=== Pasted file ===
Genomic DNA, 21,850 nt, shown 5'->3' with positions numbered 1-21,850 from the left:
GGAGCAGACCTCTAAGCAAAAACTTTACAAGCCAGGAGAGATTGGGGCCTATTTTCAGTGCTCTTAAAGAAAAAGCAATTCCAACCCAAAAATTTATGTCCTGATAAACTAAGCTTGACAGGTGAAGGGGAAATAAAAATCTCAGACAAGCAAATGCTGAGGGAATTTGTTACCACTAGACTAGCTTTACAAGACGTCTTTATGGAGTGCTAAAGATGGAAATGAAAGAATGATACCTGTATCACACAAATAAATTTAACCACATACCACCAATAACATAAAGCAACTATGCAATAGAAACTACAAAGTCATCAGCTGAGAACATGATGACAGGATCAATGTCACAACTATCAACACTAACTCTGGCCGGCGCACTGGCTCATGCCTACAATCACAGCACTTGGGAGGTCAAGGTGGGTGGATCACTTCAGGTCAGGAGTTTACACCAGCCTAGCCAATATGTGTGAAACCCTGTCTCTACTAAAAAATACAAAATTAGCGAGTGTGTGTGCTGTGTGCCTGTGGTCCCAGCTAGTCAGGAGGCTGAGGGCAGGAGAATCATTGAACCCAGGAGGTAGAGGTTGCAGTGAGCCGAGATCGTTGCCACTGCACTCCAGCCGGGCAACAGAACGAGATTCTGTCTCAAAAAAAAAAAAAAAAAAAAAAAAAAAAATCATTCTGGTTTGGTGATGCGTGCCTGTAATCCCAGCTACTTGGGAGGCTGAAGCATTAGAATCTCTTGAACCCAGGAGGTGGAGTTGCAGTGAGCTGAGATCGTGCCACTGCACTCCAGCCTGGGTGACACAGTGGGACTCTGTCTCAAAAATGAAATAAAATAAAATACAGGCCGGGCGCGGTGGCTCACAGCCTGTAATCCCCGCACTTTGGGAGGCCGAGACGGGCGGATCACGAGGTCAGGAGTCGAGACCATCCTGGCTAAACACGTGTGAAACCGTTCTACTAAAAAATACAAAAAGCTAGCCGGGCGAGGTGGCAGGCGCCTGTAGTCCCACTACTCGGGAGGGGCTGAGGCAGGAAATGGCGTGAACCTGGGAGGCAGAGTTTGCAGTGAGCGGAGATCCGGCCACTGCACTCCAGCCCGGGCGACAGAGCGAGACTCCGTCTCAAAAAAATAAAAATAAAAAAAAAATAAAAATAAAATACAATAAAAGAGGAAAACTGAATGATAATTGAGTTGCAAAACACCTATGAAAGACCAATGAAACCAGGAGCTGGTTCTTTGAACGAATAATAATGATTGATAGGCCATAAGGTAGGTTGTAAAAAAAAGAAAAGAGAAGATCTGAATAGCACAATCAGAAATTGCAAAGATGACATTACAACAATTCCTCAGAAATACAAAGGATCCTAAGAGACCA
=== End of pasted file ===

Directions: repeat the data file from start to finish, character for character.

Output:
Genomic DNA, 21,850 nt, shown 5'->3' with positions numbered 1-21,850 from the left:
GGAGCAGACCTCTAAGCAAAAACTTTACAAGCCAGGAGAGATTGGGGCCTATTTTCAGTGCTCTTAAAGAAAAAGCAATTCCAACCCAAAAATTTATGTCCTGATAAACTAAGCTTGACAGGTGAAGGGGAAATAAAAATCTCAGACAAGCAAATGCTGAGGGAATTTGTTACCACTAGACTAGCTTTACAAGACGTCTTTATGGAGTGCTAAAGATGGAAATGAAAGAATGATACCTGTATCACACAAATAAATTTAACCACATACCACCAATAACATAAAGCAACTATGCAATAGAAACTACAAAGTCATCAGCTGAGAACATGATGACAGGATCAATGTCACAACTATCAACACTAACTCTGGCCGGCGCACTGGCTCATGCCTACAATCACAGCACTTGGGAGGTCAAGGTGGGTGGATCACTTCAGGTCAGGAGTTTACACCAGCCTAGCCAATATGTGTGAAACCCTGTCTCTACTAAAAAATACAAAATTAGCGAGTGTGTGTGCTGTGTGCCTGTGGTCCCAGCTAGTCAGGAGGCTGAGGGCAGGAGAATCATTGAACCCAGGAGGTAGAGGTTGCAGTGAGCCGAGATCGTTGCCACTGCACTCCAGCCGGGCAACAGAACGAGATTCTGTCTCAAAAAAAAAAAAAAAAAAAAAAAAAAAAATCATTCTGGTTTGGTGATGCGTGCCTGTAATCCCAGCTACTTGGGAGGCTGAAGCATTAGAATCTCTTGAACCCAGGAGGTGGAGTTGCAGTGAGCTGAGATCGTGCCACTGCACTCCAGCCTGGGTGACACAGTGGGACTCTGTCTCAAAAATGAAATAAAATAAAATACAGGCCGGGCGCGGTGGCTCACAGCCTGTAATCCCCGCACTTTGGGAGGCCGAGACGGGCGGATCACGAGGTCAGGAGTCGAGACCATCCTGGCTAAACACGTGTGAAACCGTTCTACTAAAAAATACAAAAAGCTAGCCGGGCGAGGTGGCAGGCGCCTGTAGTCCCACTACTCGGGAGGGGCTGAGGCAGGAAATGGCGTGAACCTGGGAGGCAGAGTTTGCAGTGAGCGGAGATCCGGCCACTGCACTCCAGCCCGGGCGACAGAGCGAGACTCCGTCTCAAAAAAATAAAAATAAAAAAAAAATAAAAATAAAATACAATAAAAGAGGAAAACTGAATGATAATTGAGTTGCAAAACACCTATGAAAGACCAATGAAACCAGGAGCTGGTTCTTTGAACGAATAATAATGATTGATAGGCCATAAGGTAGGTTGTAAAAAAAAGAAAAGAGAAGATCTGAATAGCACAATCAGAAATTGCAAAGATGACATTACAACAATTCCTCAGAAATACAAAGGATCCTAAGAGACCA